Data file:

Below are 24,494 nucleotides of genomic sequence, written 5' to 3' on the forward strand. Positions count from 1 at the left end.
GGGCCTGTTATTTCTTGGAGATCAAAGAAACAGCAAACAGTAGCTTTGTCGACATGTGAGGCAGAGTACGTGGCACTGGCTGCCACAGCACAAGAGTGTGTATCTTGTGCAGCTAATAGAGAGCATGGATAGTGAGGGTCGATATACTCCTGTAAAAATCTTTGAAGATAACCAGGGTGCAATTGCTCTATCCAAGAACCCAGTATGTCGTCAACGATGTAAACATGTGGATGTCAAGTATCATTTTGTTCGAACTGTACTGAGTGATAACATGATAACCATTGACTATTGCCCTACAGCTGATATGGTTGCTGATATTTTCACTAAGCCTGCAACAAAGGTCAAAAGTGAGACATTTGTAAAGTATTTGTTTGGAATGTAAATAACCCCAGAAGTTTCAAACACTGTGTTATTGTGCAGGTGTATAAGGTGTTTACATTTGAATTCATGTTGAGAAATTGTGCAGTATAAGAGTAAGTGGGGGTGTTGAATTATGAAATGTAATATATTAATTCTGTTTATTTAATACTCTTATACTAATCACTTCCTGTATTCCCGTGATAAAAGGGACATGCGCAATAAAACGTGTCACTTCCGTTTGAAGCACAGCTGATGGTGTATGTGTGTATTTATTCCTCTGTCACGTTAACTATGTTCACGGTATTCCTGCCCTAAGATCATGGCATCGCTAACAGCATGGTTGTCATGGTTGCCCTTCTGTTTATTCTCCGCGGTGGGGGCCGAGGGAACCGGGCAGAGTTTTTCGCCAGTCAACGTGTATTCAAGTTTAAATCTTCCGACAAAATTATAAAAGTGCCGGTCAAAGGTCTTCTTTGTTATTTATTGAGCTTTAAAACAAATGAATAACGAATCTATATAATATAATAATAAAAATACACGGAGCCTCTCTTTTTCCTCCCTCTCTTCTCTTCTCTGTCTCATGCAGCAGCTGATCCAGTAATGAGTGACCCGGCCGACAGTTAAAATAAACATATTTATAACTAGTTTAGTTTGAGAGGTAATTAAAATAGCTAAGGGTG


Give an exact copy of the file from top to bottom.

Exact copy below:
Below are 24,494 nucleotides of genomic sequence, written 5' to 3' on the forward strand. Positions count from 1 at the left end.
GGGCCTGTTATTTCTTGGAGATCAAAGAAACAGCAAACAGTAGCTTTGTCGACATGTGAGGCAGAGTACGTGGCACTGGCTGCCACAGCACAAGAGTGTGTATCTTGTGCAGCTAATAGAGAGCATGGATAGTGAGGGTCGATATACTCCTGTAAAAATCTTTGAAGATAACCAGGGTGCAATTGCTCTATCCAAGAACCCAGTATGTCGTCAACGATGTAAACATGTGGATGTCAAGTATCATTTTGTTCGAACTGTACTGAGTGATAACATGATAACCATTGACTATTGCCCTACAGCTGATATGGTTGCTGATATTTTCACTAAGCCTGCAACAAAGGTCAAAAGTGAGACATTTGTAAAGTATTTGTTTGGAATGTAAATAACCCCAGAAGTTTCAAACACTGTGTTATTGTGCAGGTGTATAAGGTGTTTACATTTGAATTCATGTTGAGAAATTGTGCAGTATAAGAGTAAGTGGGGGTGTTGAATTATGAAATGTAATATATTAATTCTGTTTATTTAATACTCTTATACTAATCACTTCCTGTATTCCCGTGATAAAAGGGACATGCGCAATAAAACGTGTCACTTCCGTTTGAAGCACAGCTGATGGTGTATGTGTGTATTTATTCCTCTGTCACGTTAACTATGTTCACGGTATTCCTGCCCTAAGATCATGGCATCGCTAACAGCATGGTTGTCATGGTTGCCCTTCTGTTTATTCTCCGCGGTGGGGGCCGAGGGAACCGGGCAGAGTTTTTCGCCAGTCAACGTGTATTCAAGTTTAAATCTTCCGACAAAATTATAAAAGTGCCGGTCAAAGGTCTTCTTTGTTATTTATTGAGCTTTAAAACAAATGAATAACGAATCTATATAATATAATAATAAAAATACACGGAGCCTCTCTTTTTCCTCCCTCTCTTCTCTTCTCTGTCTCATGCAGCAGCTGATCCAGTAATGAGTGACCCGGCCGACAGTTAAAATAAACATATTTATAACTAGTTTAGTTTGAGAGGTAATTAAAATAGCTAAGGGTG